Based in Bellevue, Wash., Explore Consulting was founded in 2001 and is a professional services company dedicated to providing innovative and cost-effective solutions for their customers’ database and IT systems needs. With a heavy focus on SaaS web-based business systems like NetSuite (NYSE: N) and Amazon Webstore, Explore has developed industry-leading PC and mobile platforms for seamless data integration in the Cloud. Additionally, Explore develops custom solutions ranging from eCommerce web stores that are fully integrated to back-office systems to highly specialized business applications written in Microsoft’s .Net and SQL platforms. Explore was recently ranked among Inc. Magazine’s fastest growing companies for four straight years as well as the Puget Sound Business Journal’s 100 Fastest Growing Private Companies three years running. Explore Consulting is the largest NetSuite Solution Provider and reseller in the Northwestern United States and was recently named as 2011 NetSuite Partner of the Year, Americas. For more information, visit www.exploreconsulting.com.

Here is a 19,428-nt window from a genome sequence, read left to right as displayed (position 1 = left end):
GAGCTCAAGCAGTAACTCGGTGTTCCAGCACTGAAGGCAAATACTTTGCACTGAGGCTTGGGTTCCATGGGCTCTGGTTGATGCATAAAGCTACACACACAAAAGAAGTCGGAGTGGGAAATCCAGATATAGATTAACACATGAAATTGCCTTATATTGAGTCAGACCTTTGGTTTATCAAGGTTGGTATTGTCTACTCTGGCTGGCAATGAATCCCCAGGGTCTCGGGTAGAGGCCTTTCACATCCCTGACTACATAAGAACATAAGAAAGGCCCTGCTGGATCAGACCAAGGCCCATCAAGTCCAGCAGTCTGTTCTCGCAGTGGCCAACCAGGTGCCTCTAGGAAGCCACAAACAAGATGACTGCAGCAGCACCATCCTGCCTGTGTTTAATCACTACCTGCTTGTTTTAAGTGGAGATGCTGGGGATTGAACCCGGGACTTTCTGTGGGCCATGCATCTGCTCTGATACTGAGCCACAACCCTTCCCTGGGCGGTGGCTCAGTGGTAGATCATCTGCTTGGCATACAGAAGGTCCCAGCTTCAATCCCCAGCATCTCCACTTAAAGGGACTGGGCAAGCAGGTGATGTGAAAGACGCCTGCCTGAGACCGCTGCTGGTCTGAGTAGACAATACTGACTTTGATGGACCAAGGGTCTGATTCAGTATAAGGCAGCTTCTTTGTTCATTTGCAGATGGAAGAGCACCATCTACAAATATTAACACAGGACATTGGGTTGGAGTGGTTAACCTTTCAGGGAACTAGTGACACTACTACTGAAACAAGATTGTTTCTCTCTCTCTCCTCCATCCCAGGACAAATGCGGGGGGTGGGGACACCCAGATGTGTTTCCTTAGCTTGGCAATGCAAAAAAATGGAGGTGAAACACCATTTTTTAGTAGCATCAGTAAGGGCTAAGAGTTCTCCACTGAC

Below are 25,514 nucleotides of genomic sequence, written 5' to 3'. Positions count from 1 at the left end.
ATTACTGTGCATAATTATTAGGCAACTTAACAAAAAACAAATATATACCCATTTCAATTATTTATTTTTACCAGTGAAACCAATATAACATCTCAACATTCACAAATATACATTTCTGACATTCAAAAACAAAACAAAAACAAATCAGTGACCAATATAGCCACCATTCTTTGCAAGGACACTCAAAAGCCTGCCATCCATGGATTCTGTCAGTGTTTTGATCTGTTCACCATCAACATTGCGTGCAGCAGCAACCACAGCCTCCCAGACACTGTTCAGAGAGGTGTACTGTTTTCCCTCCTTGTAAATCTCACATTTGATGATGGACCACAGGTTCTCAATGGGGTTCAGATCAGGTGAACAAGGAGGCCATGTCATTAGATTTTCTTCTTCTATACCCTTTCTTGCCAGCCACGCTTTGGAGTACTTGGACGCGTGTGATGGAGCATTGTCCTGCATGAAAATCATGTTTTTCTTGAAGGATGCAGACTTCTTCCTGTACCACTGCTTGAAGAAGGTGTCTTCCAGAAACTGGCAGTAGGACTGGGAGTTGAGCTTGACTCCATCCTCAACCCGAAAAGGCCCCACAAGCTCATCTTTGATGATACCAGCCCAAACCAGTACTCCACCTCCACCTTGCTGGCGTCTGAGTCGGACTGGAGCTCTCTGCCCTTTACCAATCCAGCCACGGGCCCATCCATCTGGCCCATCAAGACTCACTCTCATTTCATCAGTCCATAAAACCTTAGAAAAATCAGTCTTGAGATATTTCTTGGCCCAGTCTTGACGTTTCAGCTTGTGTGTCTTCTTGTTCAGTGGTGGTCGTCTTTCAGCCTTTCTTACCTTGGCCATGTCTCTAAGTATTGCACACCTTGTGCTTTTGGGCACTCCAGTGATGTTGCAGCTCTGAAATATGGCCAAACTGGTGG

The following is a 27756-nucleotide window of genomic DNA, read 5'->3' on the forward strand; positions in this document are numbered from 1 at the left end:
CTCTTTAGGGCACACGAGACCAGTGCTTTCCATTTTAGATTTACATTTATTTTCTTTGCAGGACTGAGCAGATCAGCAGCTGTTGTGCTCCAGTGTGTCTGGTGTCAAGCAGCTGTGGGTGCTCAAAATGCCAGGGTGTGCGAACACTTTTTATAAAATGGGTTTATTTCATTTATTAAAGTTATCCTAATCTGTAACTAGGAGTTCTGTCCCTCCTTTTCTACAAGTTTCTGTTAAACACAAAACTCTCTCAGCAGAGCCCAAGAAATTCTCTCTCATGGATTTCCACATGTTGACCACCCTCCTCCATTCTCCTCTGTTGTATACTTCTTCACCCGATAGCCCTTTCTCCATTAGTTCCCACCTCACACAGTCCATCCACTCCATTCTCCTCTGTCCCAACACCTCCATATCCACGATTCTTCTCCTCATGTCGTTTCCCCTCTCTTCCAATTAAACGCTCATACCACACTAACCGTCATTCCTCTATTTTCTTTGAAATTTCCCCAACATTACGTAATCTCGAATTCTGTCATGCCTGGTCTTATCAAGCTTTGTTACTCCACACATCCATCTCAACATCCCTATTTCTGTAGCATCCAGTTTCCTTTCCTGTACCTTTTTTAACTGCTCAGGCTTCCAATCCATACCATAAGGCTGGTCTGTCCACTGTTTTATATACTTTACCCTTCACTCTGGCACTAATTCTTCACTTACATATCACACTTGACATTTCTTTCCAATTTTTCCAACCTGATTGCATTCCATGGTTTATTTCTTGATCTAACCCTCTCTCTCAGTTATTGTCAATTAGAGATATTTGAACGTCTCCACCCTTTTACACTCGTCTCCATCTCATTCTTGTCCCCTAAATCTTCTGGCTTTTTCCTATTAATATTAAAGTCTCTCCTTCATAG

EasyAsk is radically changing the speed and ease of how people find information through the company’s ground-breaking natural language search software. EasyAsk software products go far beyond traditional search, allowing users to simply ask questions in plain English and receive highly tuned results on demand. The EasyAsk eCommerce Edition uses this unique technology to deliver industry-leading website search, navigation and merchandising solutions that boosts online revenue through increased conversion rates, better customer experience and agile merchandising. EasyAsk Quiri & Business Edition revolutionize enterprise decision-making, moving beyond traditional business intelligence solutions with easy, low-cost deployment and a unique natural language interface that extends access to information anywhere in the organization.
Based in Burlington, Massachusetts, EasyAsk has long been a leader in natural language information analysis and delivery software. Customers such as Coldwater Creek, Lands End, Lillian Vernon, Aramark, TruValue, Siemens, Hartford Hospital, Ceridian, JoAnn Fabrics and Harbor Freight Tools rely on the EasyAsk software products to run their business and e-commerce operations daily.
BY EasyAsk CEO Craig Bassin
How this paradigm shift will change Web and mobile e-commerce forever
Advancement in communication and technology over the last two decades has been dramatic, and the way people consume information has evolved in parallel. Not long ago, people turned to libraries, dictionaries, reference journals, books, phone books and printed newspapers for insight, but now they simply turn to “The Web.” Answering complex questions used to take hours or days – if we could figure out how to answer them at all. Now we are accustom to executing Internet searches in seconds.
ACCURACY, however, is the issue.